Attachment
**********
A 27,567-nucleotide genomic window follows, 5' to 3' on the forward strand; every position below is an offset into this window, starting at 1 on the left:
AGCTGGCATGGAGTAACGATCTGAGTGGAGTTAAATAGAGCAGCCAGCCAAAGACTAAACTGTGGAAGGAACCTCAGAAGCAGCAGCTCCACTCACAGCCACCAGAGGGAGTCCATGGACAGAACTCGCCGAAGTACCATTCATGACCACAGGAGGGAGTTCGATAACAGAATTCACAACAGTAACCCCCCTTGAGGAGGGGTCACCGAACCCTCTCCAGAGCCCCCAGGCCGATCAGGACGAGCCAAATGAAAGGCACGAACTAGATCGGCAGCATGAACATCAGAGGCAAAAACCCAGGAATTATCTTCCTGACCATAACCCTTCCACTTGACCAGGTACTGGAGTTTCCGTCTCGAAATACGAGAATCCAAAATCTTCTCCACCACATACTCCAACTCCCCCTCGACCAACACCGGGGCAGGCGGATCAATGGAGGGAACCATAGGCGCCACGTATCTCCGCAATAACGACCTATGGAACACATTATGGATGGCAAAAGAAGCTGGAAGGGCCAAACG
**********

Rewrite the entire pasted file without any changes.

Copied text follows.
A 27,567-nucleotide genomic window follows, 5' to 3' on the forward strand; every position below is an offset into this window, starting at 1 on the left:
AGCTGGCATGGAGTAACGATCTGAGTGGAGTTAAATAGAGCAGCCAGCCAAAGACTAAACTGTGGAAGGAACCTCAGAAGCAGCAGCTCCACTCACAGCCACCAGAGGGAGTCCATGGACAGAACTCGCCGAAGTACCATTCATGACCACAGGAGGGAGTTCGATAACAGAATTCACAACAGTAACCCCCCTTGAGGAGGGGTCACCGAACCCTCTCCAGAGCCCCCAGGCCGATCAGGACGAGCCAAATGAAAGGCACGAACTAGATCGGCAGCATGAACATCAGAGGCAAAAACCCAGGAATTATCTTCCTGACCATAACCCTTCCACTTGACCAGGTACTGGAGTTTCCGTCTCGAAATACGAGAATCCAAAATCTTCTCCACCACATACTCCAACTCCCCCTCGACCAACACCGGGGCAGGCGGATCAATGGAGGGAACCATAGGCGCCACGTATCTCCGCAATAACGACCTATGGAACACATTATGGATGGCAAAAGAAGCTGGAAGGGCCAAACG